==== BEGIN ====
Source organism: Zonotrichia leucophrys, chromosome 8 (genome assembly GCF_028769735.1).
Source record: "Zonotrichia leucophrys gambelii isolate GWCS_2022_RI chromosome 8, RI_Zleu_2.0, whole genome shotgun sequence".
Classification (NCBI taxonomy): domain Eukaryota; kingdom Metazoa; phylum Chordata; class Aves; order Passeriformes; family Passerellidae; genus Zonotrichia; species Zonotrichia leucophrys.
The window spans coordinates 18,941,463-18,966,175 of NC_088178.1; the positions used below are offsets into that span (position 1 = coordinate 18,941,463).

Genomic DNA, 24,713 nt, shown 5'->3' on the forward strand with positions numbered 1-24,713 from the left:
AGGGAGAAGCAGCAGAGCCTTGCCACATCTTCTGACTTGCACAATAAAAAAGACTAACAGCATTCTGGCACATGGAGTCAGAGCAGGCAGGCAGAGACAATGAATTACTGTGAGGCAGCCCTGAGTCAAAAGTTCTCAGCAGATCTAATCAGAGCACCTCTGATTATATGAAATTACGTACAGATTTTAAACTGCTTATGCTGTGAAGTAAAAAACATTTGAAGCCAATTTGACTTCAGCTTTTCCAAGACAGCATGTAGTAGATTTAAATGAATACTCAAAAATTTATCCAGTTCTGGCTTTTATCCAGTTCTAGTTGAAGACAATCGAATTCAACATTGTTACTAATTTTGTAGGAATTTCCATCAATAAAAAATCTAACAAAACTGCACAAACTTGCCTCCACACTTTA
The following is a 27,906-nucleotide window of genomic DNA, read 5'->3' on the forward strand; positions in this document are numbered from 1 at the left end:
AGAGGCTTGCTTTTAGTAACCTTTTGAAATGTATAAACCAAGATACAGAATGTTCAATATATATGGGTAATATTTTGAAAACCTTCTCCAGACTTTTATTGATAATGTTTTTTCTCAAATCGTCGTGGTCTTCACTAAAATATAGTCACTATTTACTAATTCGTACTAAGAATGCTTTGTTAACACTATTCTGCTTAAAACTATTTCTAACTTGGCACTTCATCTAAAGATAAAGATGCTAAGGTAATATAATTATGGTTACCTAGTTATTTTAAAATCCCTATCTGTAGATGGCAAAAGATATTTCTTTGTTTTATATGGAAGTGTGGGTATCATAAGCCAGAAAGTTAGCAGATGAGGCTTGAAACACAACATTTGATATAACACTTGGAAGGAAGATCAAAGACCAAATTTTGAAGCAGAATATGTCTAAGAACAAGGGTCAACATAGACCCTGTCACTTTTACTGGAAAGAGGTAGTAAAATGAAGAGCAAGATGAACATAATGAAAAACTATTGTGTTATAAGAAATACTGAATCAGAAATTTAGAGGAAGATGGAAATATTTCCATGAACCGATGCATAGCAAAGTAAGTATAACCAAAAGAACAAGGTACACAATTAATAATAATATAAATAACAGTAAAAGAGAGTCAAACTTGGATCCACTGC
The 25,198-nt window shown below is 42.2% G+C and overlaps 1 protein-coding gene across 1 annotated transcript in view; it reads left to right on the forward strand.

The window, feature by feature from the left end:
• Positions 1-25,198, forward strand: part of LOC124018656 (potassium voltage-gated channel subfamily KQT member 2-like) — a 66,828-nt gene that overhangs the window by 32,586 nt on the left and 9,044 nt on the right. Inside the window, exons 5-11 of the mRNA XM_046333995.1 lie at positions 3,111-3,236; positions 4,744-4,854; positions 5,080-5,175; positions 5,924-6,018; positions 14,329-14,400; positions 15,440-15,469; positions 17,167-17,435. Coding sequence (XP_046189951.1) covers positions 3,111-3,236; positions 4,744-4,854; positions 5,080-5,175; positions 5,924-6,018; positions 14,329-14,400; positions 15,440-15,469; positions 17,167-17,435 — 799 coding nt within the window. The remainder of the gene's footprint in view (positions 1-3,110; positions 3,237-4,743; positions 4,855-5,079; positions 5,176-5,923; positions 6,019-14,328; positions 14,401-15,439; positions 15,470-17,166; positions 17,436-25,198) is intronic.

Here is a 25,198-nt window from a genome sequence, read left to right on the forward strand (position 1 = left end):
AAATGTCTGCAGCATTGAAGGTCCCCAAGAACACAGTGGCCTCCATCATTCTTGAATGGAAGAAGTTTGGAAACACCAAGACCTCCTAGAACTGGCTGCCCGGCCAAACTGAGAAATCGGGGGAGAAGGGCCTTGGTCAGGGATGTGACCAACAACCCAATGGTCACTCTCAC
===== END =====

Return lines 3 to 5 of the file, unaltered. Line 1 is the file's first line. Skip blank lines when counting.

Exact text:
Classification (NCBI taxonomy): domain Eukaryota; kingdom Metazoa; phylum Chordata; class Aves; order Passeriformes; family Passerellidae; genus Zonotrichia; species Zonotrichia leucophrys.
The window spans coordinates 18,941,463-18,966,175 of NC_088178.1; the positions used below are offsets into that span (position 1 = coordinate 18,941,463).

Genomic DNA, 24,713 nt, shown 5'->3' on the forward strand with positions numbered 1-24,713 from the left: